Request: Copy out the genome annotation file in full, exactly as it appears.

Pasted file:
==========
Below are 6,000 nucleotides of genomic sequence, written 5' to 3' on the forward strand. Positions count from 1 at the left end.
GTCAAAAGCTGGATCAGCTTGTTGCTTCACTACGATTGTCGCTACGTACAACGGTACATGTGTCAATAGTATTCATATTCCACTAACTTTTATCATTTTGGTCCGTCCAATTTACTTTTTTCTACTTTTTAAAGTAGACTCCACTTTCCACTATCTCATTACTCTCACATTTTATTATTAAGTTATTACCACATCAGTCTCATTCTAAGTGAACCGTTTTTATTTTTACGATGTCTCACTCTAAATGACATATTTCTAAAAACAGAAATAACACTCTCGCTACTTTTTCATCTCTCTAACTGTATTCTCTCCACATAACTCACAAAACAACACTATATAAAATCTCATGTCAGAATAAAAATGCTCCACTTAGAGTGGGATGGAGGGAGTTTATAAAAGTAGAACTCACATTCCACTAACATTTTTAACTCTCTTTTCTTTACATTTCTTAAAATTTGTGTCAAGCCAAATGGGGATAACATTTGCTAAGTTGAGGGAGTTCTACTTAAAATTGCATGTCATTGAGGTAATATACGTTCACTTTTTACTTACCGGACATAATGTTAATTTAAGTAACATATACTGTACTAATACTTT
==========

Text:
Below are 6,000 nucleotides of genomic sequence, written 5' to 3' on the forward strand. Positions count from 1 at the left end.
GTCAAAAGCTGGATCAGCTTGTTGCTTCACTACGATTGTCGCTACGTACAACGGTACATGTGTCAATAGTATTCATATTCCACTAACTTTTATCATTTTGGTCCGTCCAATTTACTTTTTTCTACTTTTTAAAGTAGACTCCACTTTCCACTATCTCATTACTCTCACATTTTATTATTAAGTTATTACCACATCAGTCTCATTCTAAGTGAACCGTTTTTATTTTTACGATGTCTCACTCTAAATGACATATTTCTAAAAACAGAAATAACACTCTCGCTACTTTTTCATCTCTCTAACTGTATTCTCTCCACATAACTCACAAAACAACACTATATAAAATCTCATGTCAGAATAAAAATGCTCCACTTAGAGTGGGATGGAGGGAGTTTATAAAAGTAGAACTCACATTCCACTAACATTTTTAACTCTCTTTTCTTTACATTTCTTAAAATTTGTGTCAAGCCAAATGGGGATAACATTTGCTAAGTTGAGGGAGTTCTACTTAAAATTGCATGTCATTGAGGTAATATACGTTCACTTTTTACTTACCGGACATAATGTTAATTTAAGTAACATATACTGTACTAATACTTT